Selenium Status and Mortality Risk

Mortality and morbidity. As we get older, we start to think about ways to reduce the risk of an early death. We want to reduce the risk of living out our lives in ill health.

Zion National Park in the USA
Pictured here: A creek in the Zion National Park in Utah.

We think about diet, exercise, 10,000 steps a day, hobbies, social contact. But, do we think about our selenium intake and status? Now, some large survey studies conducted in the US have shown that higher selenium status is significantly associated with lower mortality.

Each year, the National Health and Nutrition Examination Survey (NHANES) in the United States conducts surveys that focus on different population groups or health topics. This week, we present data from studies of selenium status and mortality.

Selenium Status and Type 2 Diabetes

Qiu et al examined the data from 3199 adults with type 2 diabetes. Their analysis showed that higher serum selenium concentrations are associated with lower all-cause mortality and lower heart disease mortality among individuals with type 2 diabetes [Qiu 2022].

The serum selenium status in the sample of 3199 adults in the United States is interesting. The levels are much higher than what one would expect in much of Europe and the Middle East [cf. Stoffaneller & Morse 2015].

Quartile 1 below 115.1 mcg/L
Quartile 2 from 115.1 to 127.0 mcg/L
Quartile 3 from 127.0 to 139.1 mcg/L
Quartile 4 from 139.1 to 435.0 mcg/L

Median level: 127 mcg/L

Comparing Q1 to Q4 participants, the researchers observed the following outcomes of higher serum selenium status:

  • All-cause mortality 0.69 (0.54, 0.89) = reduced odds 31%
  • Heart disease mortality 0.66 (0.45, 0.99) = reduced odds 34%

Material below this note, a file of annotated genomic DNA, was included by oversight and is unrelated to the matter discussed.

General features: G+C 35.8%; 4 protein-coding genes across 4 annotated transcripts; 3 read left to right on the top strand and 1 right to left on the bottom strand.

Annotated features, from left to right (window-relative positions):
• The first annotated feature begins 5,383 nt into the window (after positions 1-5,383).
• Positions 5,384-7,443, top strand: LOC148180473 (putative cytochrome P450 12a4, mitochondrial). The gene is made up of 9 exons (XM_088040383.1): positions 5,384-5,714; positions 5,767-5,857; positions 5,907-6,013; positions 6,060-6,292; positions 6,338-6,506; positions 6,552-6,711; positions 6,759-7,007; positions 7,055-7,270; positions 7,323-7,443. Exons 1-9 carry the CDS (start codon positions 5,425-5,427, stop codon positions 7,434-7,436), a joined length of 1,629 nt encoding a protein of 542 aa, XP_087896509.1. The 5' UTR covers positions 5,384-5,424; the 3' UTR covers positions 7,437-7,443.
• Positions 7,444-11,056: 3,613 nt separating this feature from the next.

The researchers saw a linear dose–response relation between serum selenium and mortality in the range: 89–182 mcg/L. Mortality risk declined as serum selenium status increased [Qiu 2022].

Selenium Status and Chronic Kidney Disease

Zhu et al analyzed serum selenium concentrations and all-cause mortality and cardiovascular mortality in 3063 adults with chronic kidney disease. They found that higher serum selenium concentrations were independently associated with a decreased risk of all-cause and cardiovascular disease mortality in patients with chronic kidney disease [Zhu 2023].

Again, the higher level of serum selenium in the US adults is interesting. Note that the quartiles in the sample of  adults with kidney disease are higher than the quartiles in the sample of adults with diabetes.

Quartile 1 below 156.1 mcg/L
Quartile 2 from 156.1 to 181.7 mcg/L
Quartile 3 from 181.7 to 201.5 mcg/L
Quartile 4 from 201.5 to 734.8 mcg/L

The median (Inter Quartile Range) concentration of serum selenium was 181.7 (156.1, 201.5) mcg/L.

Comparing Q1 with Q4 participants showed the following effects on mortality [Zhu 2023]:

  • All-cause mortality 0.684 (0.549–0.852), i.e., reduced odds 31.5%
  • Cardiovascular disease mortality 0.513 (0.356–0.739), i.e., reduced odds 48.7%
Selenium Status and Hypertension